Romney proposes 'Family Security Act' to provide cash benefits for families with children

Mitt Romney
Posted at 9:08 AM, Feb 04, 2021

WASHINGTON — U.S. Senator Mitt Romney has announced a proposal aimed at modernizing and streamlining a number of "antiquated" federal policies to create a monthly cash benefit for American families with children.

"The Family Security Act would provide a monthly cash benefit for families, amounting to $350 a month for each young child, and $250 a month for each school-aged child," according to a summary of the proposal. "If enacted, low-income families would no longer have to choose between a bigger paycheck or eligibility for support. This plan would immediately lift nearly three million children out of poverty, while providing a bridge to the middle class – without adding a dime to the federal deficit."

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The proposal calls for the elimination of the federal government's head-of-household status, child and dependent care credits, Temporary Assistance for Needy Families (TANF) and State and Local Tax deductions (SALT) to pay for the monthly benefits.

"The bill consolidates overlapping and often duplicative federal policies into direct support for families. In order to remain deficit-neutral and provide certainty for families, it also eliminates the State and Local Tax Deduction (SALT), which is an inefficient tax break to upper-income taxpayers. However, most families that previously claimed the SALT deduction will still be net beneficiaries through their larger monthly child benefits," the summary says.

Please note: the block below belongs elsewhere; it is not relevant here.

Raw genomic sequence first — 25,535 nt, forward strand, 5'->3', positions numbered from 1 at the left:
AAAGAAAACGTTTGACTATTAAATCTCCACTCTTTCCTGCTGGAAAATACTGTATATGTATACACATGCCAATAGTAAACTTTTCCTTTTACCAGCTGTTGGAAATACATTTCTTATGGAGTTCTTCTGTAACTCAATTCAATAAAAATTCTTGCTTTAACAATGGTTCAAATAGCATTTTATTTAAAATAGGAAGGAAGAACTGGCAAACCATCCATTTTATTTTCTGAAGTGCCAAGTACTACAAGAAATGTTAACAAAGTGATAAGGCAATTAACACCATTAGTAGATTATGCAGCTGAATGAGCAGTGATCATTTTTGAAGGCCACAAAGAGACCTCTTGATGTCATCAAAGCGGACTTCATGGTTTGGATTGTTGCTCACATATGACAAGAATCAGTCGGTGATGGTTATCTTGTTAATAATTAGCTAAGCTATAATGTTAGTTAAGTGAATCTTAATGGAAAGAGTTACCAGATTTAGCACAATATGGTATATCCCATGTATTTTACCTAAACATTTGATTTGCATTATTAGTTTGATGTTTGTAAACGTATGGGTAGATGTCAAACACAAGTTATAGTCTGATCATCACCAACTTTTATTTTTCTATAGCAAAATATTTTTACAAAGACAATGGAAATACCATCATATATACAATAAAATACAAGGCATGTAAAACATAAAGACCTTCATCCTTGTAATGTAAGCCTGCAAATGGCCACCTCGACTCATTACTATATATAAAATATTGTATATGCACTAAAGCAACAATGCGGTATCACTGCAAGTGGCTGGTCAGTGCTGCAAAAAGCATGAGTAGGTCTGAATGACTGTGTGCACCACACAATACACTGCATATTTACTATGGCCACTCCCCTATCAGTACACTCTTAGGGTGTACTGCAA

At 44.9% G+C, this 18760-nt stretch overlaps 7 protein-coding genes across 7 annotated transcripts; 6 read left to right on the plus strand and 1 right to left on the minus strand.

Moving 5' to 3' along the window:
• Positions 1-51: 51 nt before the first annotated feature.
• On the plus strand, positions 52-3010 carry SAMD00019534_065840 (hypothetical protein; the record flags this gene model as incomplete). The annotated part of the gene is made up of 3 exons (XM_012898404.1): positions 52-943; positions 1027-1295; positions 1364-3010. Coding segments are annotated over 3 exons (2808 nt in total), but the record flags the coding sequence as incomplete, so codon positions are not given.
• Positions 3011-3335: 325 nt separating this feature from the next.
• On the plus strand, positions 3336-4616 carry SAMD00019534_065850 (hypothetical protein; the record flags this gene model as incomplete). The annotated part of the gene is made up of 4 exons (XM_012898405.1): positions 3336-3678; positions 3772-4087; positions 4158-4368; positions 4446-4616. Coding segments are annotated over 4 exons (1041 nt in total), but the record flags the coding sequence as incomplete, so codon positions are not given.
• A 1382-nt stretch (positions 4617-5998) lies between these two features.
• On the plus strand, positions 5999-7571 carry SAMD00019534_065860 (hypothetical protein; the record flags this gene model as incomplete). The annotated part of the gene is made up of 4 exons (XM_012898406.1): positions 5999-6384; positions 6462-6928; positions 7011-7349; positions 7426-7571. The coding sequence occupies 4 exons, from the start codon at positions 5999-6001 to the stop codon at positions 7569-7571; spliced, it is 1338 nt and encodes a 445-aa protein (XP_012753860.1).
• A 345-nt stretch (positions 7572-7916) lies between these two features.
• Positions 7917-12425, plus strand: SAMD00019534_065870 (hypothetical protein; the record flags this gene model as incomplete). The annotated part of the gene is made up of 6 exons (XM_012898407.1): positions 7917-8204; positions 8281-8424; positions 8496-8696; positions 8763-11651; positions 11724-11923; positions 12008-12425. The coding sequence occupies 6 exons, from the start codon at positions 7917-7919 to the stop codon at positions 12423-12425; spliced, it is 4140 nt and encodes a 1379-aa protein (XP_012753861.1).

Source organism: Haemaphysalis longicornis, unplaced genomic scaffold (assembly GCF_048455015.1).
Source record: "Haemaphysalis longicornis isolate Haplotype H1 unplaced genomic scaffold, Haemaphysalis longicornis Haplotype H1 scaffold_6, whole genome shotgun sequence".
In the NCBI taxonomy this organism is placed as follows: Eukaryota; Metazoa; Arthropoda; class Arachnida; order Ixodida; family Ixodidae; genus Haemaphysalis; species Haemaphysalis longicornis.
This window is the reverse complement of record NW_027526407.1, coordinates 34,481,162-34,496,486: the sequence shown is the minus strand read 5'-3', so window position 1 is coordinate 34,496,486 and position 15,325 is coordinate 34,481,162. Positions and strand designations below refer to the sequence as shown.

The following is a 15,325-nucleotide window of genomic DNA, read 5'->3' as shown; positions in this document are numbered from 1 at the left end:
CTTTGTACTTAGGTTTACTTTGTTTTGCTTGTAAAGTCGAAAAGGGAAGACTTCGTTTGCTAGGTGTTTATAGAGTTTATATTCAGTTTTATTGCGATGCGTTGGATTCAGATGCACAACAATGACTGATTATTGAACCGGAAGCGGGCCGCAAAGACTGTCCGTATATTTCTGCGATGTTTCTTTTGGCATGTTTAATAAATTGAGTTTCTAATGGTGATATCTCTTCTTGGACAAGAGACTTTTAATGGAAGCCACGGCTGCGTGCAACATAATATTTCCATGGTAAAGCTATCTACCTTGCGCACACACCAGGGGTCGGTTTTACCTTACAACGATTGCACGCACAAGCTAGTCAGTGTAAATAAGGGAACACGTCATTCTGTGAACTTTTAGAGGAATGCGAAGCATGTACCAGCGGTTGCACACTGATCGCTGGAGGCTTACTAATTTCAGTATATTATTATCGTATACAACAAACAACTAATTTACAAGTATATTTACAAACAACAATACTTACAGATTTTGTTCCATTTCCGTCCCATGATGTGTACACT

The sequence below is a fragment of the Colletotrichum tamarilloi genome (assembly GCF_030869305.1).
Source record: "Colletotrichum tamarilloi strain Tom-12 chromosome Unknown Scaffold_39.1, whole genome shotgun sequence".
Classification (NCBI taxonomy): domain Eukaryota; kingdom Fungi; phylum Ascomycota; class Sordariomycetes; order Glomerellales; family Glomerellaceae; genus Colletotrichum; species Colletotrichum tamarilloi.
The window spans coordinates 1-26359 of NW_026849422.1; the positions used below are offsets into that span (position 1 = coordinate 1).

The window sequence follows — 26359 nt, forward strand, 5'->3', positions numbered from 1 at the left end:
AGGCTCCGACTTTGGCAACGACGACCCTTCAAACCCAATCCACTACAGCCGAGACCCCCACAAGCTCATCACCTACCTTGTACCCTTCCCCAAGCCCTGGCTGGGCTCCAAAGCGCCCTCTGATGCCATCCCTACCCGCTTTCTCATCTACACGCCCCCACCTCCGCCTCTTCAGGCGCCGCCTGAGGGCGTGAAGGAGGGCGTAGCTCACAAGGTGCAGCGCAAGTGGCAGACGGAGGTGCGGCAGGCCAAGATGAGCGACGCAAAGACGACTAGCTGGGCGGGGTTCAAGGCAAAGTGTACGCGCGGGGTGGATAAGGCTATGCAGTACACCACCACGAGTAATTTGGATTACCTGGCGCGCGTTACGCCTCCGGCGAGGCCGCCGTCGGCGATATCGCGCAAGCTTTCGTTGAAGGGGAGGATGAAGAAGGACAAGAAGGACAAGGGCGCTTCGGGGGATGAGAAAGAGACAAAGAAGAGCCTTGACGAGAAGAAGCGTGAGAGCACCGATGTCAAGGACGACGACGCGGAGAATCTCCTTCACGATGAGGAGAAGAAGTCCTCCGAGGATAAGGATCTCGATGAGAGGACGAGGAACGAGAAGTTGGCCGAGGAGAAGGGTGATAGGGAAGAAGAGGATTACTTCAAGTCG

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According to the summary, the proposal would lift nearly three million children out of poverty, "while providing a bridge to the middle class," without adding to the federal deficit.

"The impact of this plan can be seen by examining the impact on a married couple with two children, ages four and nine, making $38,990 (150% of the federal poverty line). The couple currently receives an end-of-year lump sum tax return of $7,041. Under the Family Security Act, their annual benefit would increase by $2,318, and they would receive over 75% of their total amount through predictable monthly installments," an example provided by Romney's office says.

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